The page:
Volunteers’ Week Star Stories
Volunteers’ Week has been a great opportunity to raise the profile of aquatic volunteering and recognise the thousands of volunteers who dedicate their time to making the sport happen.
We have been incredibly pleased to see so many of you sharing your inspiring stories and pictures. Here are some of our favourites.
Alex Harrison: Dynamic Diving Volunteer
Alex Harrison started out as a diver, acting as a virtuous role model at his club, Merton School of Diving, where he never missed a training session, always put the maximum effort in to training and was known for his impeccable behaviour.
At the age of 14, Alex began helping at the club, firstly by coaching beginner divers, but taking on whatever level of diver he was given the opportunity to coach. Alex progressed quickly gaining his Level 2 Certificate in Coaching Diving and going on to coach divers through to national competitions.
Alex then took on other responsibilities including the role of Competition Secretary which involved organising entries to competitions, distributing information to coaches and helping to select divers for each event. Alex’s enthusiasm led to him organising competitions too, starting with introducing two club competitions a year, a completely new concept for Merton School of Diving.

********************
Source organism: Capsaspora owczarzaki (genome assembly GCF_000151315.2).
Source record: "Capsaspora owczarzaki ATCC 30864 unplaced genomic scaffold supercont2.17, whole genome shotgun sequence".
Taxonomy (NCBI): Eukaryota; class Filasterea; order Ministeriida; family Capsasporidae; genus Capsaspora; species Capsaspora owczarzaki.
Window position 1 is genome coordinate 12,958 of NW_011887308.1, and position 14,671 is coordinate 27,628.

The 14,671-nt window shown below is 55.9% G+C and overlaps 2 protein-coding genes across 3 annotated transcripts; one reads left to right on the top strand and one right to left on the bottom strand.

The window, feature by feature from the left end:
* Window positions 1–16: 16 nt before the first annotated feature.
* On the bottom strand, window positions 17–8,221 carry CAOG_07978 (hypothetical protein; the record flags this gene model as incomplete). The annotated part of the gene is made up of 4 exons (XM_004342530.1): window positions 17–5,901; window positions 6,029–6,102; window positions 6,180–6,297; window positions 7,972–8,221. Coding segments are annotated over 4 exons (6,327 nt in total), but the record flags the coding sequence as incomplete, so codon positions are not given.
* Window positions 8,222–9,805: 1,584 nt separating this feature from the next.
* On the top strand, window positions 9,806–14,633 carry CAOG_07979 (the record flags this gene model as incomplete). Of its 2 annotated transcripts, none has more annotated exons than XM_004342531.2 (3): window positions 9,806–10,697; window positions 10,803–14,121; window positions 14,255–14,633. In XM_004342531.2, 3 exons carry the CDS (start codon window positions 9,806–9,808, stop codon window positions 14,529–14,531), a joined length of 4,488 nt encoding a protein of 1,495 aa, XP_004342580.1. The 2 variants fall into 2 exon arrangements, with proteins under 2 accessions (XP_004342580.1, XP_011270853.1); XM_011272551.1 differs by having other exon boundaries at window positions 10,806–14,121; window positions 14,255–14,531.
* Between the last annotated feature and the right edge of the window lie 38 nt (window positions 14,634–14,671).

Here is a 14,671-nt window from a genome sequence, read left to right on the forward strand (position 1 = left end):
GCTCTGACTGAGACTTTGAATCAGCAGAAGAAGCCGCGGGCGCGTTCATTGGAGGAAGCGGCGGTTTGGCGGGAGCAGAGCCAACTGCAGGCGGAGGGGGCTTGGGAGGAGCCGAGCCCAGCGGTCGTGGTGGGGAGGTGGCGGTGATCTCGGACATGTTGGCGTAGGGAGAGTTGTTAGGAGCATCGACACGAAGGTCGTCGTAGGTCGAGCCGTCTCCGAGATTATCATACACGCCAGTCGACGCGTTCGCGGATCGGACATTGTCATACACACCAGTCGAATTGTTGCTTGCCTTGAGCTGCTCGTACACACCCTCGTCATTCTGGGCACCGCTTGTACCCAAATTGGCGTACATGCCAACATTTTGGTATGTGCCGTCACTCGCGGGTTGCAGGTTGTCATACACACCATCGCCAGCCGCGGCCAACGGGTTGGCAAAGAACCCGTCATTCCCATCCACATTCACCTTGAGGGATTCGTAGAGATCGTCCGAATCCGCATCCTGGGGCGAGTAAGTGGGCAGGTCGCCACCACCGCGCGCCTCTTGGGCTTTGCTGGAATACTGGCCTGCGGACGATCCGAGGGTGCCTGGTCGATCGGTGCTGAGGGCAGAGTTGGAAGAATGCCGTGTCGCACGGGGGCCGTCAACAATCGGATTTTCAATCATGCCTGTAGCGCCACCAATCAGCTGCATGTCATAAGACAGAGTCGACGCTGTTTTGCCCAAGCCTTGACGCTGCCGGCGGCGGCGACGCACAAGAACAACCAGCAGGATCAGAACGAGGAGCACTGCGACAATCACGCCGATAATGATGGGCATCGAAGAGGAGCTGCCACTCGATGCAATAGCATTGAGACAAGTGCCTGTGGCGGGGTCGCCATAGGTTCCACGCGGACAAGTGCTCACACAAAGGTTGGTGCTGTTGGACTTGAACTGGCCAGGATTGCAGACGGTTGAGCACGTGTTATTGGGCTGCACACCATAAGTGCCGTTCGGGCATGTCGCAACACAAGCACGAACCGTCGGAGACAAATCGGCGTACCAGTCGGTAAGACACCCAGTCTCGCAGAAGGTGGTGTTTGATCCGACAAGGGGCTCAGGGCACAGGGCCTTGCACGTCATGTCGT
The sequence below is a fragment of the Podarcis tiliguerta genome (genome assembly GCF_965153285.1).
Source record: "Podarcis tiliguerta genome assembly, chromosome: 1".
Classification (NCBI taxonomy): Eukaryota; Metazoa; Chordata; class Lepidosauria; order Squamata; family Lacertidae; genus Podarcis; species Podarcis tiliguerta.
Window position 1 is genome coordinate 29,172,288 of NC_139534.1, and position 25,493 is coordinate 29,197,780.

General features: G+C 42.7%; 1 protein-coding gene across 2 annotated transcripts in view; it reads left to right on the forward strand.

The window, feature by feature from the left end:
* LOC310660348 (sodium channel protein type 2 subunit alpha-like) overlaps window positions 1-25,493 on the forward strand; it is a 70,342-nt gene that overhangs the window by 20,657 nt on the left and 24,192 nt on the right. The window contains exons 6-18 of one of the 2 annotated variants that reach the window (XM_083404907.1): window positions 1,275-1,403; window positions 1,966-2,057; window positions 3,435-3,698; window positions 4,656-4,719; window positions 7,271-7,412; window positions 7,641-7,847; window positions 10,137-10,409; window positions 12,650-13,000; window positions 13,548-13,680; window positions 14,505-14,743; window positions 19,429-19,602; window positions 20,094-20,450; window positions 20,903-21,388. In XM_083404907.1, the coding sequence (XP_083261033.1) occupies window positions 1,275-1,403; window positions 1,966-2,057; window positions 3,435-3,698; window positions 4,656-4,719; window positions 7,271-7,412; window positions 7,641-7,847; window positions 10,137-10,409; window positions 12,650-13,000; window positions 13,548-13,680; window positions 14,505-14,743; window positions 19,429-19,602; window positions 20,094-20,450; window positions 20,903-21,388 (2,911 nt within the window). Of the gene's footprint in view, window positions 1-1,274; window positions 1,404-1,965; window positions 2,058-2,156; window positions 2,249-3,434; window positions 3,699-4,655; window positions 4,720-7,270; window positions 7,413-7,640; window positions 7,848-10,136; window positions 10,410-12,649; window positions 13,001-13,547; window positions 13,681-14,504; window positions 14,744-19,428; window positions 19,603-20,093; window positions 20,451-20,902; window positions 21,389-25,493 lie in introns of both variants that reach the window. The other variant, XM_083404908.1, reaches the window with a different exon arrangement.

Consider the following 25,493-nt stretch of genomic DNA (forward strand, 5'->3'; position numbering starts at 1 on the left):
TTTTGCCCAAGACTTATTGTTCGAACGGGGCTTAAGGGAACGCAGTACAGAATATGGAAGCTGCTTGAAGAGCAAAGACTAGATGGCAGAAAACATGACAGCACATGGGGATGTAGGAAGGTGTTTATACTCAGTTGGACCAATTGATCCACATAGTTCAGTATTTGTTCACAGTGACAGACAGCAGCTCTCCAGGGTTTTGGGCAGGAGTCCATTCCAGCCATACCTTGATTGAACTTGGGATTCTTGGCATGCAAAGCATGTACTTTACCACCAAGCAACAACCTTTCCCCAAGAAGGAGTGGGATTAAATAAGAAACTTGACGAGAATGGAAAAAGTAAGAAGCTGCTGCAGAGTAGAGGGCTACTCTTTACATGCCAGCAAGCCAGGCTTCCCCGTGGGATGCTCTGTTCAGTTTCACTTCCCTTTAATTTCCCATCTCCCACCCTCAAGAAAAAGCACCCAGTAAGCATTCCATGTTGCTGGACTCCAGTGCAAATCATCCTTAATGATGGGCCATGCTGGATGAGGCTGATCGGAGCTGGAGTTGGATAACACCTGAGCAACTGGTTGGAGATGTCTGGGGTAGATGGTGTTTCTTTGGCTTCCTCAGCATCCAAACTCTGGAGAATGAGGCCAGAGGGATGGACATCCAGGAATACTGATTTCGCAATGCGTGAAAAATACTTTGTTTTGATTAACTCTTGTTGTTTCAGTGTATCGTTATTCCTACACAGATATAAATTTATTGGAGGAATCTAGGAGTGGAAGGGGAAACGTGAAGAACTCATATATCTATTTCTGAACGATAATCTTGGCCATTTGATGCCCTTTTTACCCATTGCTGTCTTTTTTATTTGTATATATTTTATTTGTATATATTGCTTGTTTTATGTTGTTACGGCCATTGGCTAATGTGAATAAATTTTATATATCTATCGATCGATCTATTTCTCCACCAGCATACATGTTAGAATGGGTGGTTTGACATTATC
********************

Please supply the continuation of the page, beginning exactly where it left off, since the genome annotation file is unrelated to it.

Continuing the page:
Alex has continued in these roles since, adding team managing, judging and becoming certified as a FINA Diving Official to his bank of skills and achievements. Alex applied to be part of the ASA Youth Forum, where he progressed to becoming Chair until the end of this term in 2014. Alex’s contributions and expertise in diving earned him an elected place as a member of the ASA London Management Board at the age of 18; a remarkable feat for such a young volunteer.
Alex also took part in the British Swimming Event Volunteer Programme for aspiring volunteer management, through which he is able to support the delivery of national aquatic events.
More recently, Alex has helped to set up the Dive London Aquatics Centre Club. Here divers are offered the opportunity to train at an Olympic venue, following a competitive pathway in an inspirational setting.
Alex has been recognised with Awards for his achievements, including previously winning ASA Young Volunteer of the Year at the annual Aquaforce Awards. Cherry Tolcher of Merton School of Diving commented: “Alex volunteers purely for the love of diving, spending the vast majority of his time involved in the sport. His passion is infectious and the divers always enjoy all of his sessions. It is a huge credit to Alex, the club and the sport, that there are volunteers putting so much time, effort and passion into something they love.”
The ASA would like to say a huge thank you to Alex and all of our diving volunteers for their valued contribution to the sport. We simply couldn’t do it without you! If you would like to know more about volunteering in the discipline of diving, contact us at email@example.com or visit the Diving section of our website here.